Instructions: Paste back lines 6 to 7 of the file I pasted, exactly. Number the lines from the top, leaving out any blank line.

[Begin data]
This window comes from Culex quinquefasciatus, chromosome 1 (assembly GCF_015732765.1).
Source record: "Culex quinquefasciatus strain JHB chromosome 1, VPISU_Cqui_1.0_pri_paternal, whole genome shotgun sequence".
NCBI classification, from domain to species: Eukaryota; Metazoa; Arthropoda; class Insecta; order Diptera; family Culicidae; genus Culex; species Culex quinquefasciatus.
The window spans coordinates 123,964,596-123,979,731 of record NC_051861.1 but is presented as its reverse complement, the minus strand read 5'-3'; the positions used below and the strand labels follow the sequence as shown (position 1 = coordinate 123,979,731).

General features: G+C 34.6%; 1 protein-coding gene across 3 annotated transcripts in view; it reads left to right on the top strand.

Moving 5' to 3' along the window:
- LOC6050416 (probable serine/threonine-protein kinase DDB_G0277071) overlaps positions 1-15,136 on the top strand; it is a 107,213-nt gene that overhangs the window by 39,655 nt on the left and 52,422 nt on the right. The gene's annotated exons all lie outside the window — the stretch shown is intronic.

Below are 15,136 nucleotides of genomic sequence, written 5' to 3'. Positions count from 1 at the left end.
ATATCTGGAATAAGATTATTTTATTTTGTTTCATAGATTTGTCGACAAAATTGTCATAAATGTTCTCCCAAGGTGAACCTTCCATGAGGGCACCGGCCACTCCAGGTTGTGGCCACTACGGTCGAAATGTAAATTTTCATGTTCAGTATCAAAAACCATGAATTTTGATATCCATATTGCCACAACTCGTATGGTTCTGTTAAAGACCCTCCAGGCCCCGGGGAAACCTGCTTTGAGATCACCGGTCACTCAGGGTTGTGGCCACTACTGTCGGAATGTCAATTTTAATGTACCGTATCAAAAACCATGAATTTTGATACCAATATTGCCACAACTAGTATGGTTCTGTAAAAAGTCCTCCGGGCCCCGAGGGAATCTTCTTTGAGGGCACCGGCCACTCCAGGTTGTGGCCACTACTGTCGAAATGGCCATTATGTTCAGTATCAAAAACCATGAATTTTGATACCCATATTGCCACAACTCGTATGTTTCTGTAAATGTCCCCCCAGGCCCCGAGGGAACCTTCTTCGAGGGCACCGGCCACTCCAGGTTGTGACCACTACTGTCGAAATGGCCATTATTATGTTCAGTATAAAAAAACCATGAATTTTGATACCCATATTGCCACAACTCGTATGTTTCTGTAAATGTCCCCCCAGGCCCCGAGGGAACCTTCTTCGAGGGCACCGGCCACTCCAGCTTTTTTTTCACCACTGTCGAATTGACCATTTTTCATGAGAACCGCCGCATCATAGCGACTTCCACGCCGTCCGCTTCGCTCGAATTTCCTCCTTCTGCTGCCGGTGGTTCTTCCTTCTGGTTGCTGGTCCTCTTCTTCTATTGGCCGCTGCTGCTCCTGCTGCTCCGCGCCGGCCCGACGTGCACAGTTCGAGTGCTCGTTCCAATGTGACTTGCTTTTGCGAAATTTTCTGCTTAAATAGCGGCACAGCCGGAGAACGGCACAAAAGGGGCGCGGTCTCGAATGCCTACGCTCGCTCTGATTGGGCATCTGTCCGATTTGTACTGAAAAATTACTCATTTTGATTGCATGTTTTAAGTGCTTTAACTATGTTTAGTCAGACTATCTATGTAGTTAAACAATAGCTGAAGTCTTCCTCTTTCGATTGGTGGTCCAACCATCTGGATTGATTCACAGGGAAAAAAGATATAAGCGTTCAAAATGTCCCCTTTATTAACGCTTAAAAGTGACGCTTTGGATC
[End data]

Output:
Moving 5' to 3' along the window:
- LOC6050416 (probable serine/threonine-protein kinase DDB_G0277071) overlaps positions 1-15,136 on the top strand; it is a 107,213-nt gene that overhangs the window by 39,655 nt on the left and 52,422 nt on the right. The gene's annotated exons all lie outside the window — the stretch shown is intronic.